Final translation out-put format responsibility
Thread poster: Thanh Thoa Le Thi

Thanh Thoa Le Thi  Identity Verified
Vietnam
Local time: 05:21
Member
Vietnamese to English
+ ...
Oct 1, 2018

Good morning everyone,

Could you please let me know if the translator is the person whom responsible for the translation format after converting the translation out of Trados? (the formatting of the extracted translation output is messy as the text length of the target translation is longer than the source text.)

Kindly advise and wait for your replies.

Thanks and regards,
Thoa


 

Endre Both  Identity Verified
Germany
Local time: 23:21
Member (2002)
English to German
Agree in advance – or work out a compromise afterward Oct 1, 2018

Increased length is a potential problem that is best dealt with in advance. Both project managers and translators can acquire the experience to recognise jobs where it is likely to happen, working out how to deal with it before a PO is even issued.

If this hasn't been done, you and your client have to sort it out after the fact, at which point it comes down to negotiating a solution.

Indications that the agency should take the bulk of the responsibility would be if:
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Increased length is a potential problem that is best dealt with in advance. Both project managers and translators can acquire the experience to recognise jobs where it is likely to happen, working out how to deal with it before a PO is even issued.

If this hasn't been done, you and your client have to sort it out after the fact, at which point it comes down to negotiating a solution.

Indications that the agency should take the bulk of the responsibility would be if:
- the translator received a CAT project rather than the raw source file, the import and export process being performed by the agency
- the translator didn't receive a layouted version of the text (eg. a PDF), making it more difficult for them to recognise space problems
- the translator received no indication from the agency that it was important to keep length in check
- the length problems are caused by amateurish formatting rather than actual lack of space on the page

Indications that the translator should take (at least partial) responsibility:
- they received a layouted source document and were expected to deliver the translation in the same format
- the job came from an end client rather than a professional translation agency
- the agency made clear that they had to deliver the document immediately upon receipt by the translator, making clear that no further adjustment/editing of the received translation were planned

As in most negotiations, a compromise might be the best way forward, e.g. the translator agreeing to shorten the translation following the client's instructions (possibly omitting content in the process), with the client dealing with any further formatting accommodations that are necessary (and viable).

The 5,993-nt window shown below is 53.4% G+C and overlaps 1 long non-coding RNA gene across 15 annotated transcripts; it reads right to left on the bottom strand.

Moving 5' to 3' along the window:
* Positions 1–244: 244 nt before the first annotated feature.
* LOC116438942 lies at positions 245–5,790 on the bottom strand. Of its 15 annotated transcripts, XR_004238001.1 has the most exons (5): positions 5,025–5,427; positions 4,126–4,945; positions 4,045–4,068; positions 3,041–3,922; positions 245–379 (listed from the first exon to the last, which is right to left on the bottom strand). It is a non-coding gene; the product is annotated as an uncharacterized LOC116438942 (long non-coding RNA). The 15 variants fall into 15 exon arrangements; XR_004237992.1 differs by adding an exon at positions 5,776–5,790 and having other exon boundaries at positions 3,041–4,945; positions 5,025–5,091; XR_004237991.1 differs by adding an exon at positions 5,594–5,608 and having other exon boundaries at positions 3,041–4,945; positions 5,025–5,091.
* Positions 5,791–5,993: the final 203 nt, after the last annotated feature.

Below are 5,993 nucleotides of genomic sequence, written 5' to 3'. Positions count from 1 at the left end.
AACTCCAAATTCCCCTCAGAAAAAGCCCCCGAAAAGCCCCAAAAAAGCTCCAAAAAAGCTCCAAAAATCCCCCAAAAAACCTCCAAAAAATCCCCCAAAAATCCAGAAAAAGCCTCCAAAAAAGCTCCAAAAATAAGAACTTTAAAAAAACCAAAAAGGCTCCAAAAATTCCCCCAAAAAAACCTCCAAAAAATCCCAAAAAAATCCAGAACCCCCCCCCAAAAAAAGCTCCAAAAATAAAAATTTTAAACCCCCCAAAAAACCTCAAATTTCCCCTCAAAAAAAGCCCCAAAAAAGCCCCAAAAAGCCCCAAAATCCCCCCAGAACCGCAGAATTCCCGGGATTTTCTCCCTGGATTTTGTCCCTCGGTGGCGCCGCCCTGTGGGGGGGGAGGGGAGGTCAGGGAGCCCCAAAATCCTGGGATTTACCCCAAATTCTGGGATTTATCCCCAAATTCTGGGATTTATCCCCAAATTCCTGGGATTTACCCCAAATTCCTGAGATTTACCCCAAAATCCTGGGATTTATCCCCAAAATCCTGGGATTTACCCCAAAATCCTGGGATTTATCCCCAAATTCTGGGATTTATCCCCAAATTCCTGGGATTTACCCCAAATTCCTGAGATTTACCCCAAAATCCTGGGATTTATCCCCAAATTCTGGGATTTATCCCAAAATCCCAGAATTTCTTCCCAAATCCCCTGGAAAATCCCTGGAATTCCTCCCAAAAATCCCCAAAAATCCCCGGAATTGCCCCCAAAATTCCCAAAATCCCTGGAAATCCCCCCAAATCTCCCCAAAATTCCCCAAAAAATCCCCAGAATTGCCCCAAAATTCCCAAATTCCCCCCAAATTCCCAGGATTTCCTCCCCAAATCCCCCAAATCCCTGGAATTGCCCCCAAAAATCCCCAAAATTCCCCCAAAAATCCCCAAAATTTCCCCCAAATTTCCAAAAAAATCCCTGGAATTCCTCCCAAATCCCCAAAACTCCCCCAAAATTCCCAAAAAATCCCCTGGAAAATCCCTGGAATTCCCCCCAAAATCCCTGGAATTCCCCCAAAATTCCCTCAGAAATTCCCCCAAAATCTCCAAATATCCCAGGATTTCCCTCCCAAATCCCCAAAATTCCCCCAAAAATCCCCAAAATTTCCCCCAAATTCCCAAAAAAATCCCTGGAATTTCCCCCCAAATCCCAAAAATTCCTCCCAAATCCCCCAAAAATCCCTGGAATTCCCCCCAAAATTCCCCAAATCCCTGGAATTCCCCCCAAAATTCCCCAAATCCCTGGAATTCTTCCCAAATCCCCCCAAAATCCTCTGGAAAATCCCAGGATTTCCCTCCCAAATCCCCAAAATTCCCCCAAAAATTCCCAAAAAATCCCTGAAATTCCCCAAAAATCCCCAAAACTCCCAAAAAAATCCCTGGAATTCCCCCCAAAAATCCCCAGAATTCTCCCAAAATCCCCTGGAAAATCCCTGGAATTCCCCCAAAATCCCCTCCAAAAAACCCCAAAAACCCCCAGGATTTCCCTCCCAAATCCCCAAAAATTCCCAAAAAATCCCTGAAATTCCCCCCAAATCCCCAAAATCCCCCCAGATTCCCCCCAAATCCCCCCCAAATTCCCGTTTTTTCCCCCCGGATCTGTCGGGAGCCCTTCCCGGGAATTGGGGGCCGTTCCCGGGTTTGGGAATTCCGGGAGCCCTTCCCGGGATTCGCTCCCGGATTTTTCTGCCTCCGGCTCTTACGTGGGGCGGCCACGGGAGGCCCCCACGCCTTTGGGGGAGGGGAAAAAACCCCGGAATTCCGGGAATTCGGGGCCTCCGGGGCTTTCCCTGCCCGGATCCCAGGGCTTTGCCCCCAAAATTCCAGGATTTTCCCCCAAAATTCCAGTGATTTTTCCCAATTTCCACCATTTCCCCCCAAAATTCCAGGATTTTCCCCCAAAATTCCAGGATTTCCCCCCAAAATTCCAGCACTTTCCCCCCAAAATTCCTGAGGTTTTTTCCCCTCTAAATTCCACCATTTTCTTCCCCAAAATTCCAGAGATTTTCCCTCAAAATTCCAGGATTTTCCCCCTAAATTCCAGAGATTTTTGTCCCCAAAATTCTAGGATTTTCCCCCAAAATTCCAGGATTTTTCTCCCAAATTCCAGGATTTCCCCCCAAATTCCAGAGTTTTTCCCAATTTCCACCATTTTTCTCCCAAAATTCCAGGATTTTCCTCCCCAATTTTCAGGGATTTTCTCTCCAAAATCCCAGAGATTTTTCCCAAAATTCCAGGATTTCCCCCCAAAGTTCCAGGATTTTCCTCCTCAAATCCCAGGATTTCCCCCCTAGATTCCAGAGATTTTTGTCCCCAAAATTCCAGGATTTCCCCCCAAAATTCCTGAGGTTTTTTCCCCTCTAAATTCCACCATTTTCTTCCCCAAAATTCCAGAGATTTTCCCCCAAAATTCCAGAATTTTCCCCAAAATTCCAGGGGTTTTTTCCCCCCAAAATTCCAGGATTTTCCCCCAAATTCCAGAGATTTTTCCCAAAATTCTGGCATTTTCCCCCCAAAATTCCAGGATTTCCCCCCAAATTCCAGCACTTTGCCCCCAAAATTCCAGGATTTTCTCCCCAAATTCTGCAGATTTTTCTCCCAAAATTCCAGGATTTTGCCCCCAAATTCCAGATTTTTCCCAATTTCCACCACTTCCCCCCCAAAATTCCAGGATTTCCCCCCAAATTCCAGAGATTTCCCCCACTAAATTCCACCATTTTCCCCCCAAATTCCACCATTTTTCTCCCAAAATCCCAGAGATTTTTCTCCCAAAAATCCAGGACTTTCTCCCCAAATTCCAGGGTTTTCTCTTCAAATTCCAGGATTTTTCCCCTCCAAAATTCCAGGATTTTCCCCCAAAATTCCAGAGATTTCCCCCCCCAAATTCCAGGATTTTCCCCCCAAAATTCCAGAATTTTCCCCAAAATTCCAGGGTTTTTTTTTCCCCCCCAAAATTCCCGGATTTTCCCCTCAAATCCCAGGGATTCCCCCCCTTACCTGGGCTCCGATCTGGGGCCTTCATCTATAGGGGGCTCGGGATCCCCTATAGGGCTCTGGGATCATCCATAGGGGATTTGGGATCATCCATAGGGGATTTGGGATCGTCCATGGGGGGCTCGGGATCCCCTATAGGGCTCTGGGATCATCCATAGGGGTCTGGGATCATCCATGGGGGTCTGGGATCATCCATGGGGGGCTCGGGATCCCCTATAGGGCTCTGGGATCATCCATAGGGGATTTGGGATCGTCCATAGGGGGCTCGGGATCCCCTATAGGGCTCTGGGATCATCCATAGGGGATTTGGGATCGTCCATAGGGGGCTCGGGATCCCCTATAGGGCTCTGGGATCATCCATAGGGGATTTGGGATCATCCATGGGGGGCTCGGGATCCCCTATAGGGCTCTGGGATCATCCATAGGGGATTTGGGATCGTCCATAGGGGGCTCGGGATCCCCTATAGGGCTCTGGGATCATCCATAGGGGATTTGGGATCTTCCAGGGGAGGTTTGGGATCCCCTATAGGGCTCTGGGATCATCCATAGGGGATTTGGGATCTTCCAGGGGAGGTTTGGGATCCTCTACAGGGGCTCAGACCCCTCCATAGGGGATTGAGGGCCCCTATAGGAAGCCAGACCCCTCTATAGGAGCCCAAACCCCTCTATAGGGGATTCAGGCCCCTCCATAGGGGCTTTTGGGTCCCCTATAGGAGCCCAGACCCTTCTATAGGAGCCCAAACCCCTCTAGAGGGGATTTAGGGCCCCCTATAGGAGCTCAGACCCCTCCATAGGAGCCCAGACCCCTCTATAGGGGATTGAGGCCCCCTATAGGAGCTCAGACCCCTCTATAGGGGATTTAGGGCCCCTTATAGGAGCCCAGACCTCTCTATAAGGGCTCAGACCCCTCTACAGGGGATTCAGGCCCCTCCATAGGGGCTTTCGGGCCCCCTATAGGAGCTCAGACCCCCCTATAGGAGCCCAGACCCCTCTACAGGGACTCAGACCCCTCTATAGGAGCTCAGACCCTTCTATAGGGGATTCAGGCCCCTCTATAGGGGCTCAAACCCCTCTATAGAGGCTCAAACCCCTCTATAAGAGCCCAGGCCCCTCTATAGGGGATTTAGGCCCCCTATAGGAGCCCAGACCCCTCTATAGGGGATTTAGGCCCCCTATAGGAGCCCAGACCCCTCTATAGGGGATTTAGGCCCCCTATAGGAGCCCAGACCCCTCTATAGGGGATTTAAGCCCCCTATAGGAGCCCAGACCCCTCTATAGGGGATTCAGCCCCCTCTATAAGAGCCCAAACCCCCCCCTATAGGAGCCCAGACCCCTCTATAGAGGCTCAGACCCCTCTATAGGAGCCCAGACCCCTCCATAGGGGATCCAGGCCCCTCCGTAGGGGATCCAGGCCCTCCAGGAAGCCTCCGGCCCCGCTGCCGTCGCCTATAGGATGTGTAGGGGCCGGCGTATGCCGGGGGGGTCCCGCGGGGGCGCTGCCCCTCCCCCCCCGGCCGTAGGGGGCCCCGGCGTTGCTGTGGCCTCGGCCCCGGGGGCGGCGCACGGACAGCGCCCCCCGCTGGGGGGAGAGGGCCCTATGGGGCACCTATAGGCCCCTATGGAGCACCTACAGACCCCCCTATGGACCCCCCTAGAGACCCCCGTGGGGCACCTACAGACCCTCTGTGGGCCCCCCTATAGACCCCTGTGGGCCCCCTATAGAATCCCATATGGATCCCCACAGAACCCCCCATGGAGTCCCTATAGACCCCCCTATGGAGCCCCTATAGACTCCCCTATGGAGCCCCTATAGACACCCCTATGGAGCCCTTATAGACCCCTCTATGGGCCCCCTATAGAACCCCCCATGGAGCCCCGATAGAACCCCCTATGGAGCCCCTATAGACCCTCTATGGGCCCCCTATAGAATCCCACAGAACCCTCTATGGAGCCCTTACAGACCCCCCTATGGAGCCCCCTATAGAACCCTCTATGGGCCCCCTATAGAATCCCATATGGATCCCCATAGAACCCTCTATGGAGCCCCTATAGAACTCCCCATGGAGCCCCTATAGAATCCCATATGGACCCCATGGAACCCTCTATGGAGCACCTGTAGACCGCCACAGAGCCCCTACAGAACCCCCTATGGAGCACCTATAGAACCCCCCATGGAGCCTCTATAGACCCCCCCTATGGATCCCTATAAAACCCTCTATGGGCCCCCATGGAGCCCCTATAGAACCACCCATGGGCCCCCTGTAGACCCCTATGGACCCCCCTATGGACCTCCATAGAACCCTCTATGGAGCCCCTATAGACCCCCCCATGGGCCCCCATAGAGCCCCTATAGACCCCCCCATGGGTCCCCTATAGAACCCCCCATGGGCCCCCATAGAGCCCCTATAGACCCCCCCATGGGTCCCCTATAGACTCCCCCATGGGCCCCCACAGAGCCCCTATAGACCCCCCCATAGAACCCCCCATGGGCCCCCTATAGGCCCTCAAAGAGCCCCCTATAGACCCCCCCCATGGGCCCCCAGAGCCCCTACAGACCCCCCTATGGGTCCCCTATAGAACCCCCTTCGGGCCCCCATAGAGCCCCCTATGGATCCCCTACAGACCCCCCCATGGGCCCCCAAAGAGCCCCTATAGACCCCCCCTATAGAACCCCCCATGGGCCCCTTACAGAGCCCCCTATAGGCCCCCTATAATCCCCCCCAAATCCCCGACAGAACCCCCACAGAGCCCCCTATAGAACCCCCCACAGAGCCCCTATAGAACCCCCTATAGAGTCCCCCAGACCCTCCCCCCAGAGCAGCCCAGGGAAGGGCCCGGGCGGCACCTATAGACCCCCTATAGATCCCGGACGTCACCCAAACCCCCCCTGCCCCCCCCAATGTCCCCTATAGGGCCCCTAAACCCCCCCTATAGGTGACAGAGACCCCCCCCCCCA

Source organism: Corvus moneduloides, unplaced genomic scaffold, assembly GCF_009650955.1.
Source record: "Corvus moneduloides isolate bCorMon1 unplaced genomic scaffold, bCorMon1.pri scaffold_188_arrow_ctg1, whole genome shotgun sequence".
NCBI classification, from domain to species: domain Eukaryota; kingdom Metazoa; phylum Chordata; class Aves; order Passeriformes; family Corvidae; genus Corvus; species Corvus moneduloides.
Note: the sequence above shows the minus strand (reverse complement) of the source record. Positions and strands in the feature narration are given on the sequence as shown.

And annoying as the problem may be, it is an opportunity for both sides to learn and to address the problem upfront the next time.

Endre

[Bearbeitet am 2018-10-01 08:00 GMT]
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Kay Denney
Josephine Cassar
Sheila Wilson
Gloria Teixeira
Kevin Fulton
 

B D Finch  Identity Verified
France
Local time: 23:21
Member (2006)
French to English
+ ...
Only if it's simple to do Oct 1, 2018

The translator is not responsible for anything more than minor formatting that takes next to no time at all, unless formatting work has been explicitly agreed with the client and will be paid for. Nonetheless, I do think the translator should take responsibility for minor formatting changes, e.g. changing the size of text boxes to fit the translated text. It doesn't take much time, is simple to do and provides the client with a better result.

If the translator has been provided wit
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The translator is not responsible for anything more than minor formatting that takes next to no time at all, unless formatting work has been explicitly agreed with the client and will be paid for. Nonetheless, I do think the translator should take responsibility for minor formatting changes, e.g. changing the size of text boxes to fit the translated text. It doesn't take much time, is simple to do and provides the client with a better result.

If the translator has been provided with a source document that shows the formatting, then it's easy to see line endings and ensure that the line end tags coincide with line length and reasonable to expect the translator to do this. However, if the client hasn't bothered to provide that resource, then forget it.

This is a particular problem if the source and target languages vary wildly in how much space they take up. So, discuss any potential difficulties in page layout in advance. Translation does not include précis or other editing.

[Edited at 2018-10-01 11:42 GMT]
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Gloria Teixeira
Sandra & Kenneth Grossman
 

Christine Andersen  Identity Verified
Denmark
Local time: 23:21
Member (2003)
Danish to English
+ ...
Always agree with the client, especially as you are working with different scripts! Oct 1, 2018

In the language pairs you work with, I would guess there is no standard answer other than ask the client. Even with closely related European languages, some take up more space than others, and for straight texts, an accurate translation is absolute top priority, while formatting is far less important. (Legal documents, contracts…)

With marketing texts the visual impression may be vital, but if you begin to fiddle with it, you may upset codes and tags that take hours to sort
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In the language pairs you work with, I would guess there is no standard answer other than ask the client. Even with closely related European languages, some take up more space than others, and for straight texts, an accurate translation is absolute top priority, while formatting is far less important. (Legal documents, contracts…)